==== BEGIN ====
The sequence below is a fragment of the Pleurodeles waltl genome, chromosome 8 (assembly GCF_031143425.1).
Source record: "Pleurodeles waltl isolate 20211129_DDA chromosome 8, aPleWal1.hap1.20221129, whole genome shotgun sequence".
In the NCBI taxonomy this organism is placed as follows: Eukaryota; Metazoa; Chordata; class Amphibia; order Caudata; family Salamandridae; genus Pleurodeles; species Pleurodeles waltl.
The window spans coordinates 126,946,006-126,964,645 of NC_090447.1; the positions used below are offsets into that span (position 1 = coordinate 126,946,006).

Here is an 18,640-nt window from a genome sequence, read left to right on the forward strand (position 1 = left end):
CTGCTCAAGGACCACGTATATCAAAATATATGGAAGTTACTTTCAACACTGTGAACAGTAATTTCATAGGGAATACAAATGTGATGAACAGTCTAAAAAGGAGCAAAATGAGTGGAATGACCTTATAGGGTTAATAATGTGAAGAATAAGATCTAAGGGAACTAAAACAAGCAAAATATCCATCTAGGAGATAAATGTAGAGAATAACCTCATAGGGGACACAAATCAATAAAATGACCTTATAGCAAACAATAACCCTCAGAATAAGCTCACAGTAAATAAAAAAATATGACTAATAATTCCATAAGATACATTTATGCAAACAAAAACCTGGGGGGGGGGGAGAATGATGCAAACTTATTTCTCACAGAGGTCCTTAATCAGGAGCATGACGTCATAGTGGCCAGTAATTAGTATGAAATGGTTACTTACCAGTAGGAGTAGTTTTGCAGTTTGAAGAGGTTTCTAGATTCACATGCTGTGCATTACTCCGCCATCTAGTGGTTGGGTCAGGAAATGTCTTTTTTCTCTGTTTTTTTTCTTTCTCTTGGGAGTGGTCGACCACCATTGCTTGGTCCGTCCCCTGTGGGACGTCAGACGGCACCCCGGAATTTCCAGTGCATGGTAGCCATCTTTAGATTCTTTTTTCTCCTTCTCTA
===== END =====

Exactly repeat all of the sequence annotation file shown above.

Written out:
The sequence below is a fragment of the Pleurodeles waltl genome, chromosome 8 (assembly GCF_031143425.1).
Source record: "Pleurodeles waltl isolate 20211129_DDA chromosome 8, aPleWal1.hap1.20221129, whole genome shotgun sequence".
In the NCBI taxonomy this organism is placed as follows: Eukaryota; Metazoa; Chordata; class Amphibia; order Caudata; family Salamandridae; genus Pleurodeles; species Pleurodeles waltl.
The window spans coordinates 126,946,006-126,964,645 of NC_090447.1; the positions used below are offsets into that span (position 1 = coordinate 126,946,006).

Here is an 18,640-nt window from a genome sequence, read left to right on the forward strand (position 1 = left end):
CTGCTCAAGGACCACGTATATCAAAATATATGGAAGTTACTTTCAACACTGTGAACAGTAATTTCATAGGGAATACAAATGTGATGAACAGTCTAAAAAGGAGCAAAATGAGTGGAATGACCTTATAGGGTTAATAATGTGAAGAATAAGATCTAAGGGAACTAAAACAAGCAAAATATCCATCTAGGAGATAAATGTAGAGAATAACCTCATAGGGGACACAAATCAATAAAATGACCTTATAGCAAACAATAACCCTCAGAATAAGCTCACAGTAAATAAAAAAATATGACTAATAATTCCATAAGATACATTTATGCAAACAAAAACCTGGGGGGGGGGGAGAATGATGCAAACTTATTTCTCACAGAGGTCCTTAATCAGGAGCATGACGTCATAGTGGCCAGTAATTAGTATGAAATGGTTACTTACCAGTAGGAGTAGTTTTGCAGTTTGAAGAGGTTTCTAGATTCACATGCTGTGCATTACTCCGCCATCTAGTGGTTGGGTCAGGAAATGTCTTTTTTCTCTGTTTTTTTTCTTTCTCTTGGGAGTGGTCGACCACCATTGCTTGGTCCGTCCCCTGTGGGACGTCAGACGGCACCCCGGAATTTCCAGTGCATGGTAGCCATCTTTAGATTCTTTTTTCTCCTTCTCTA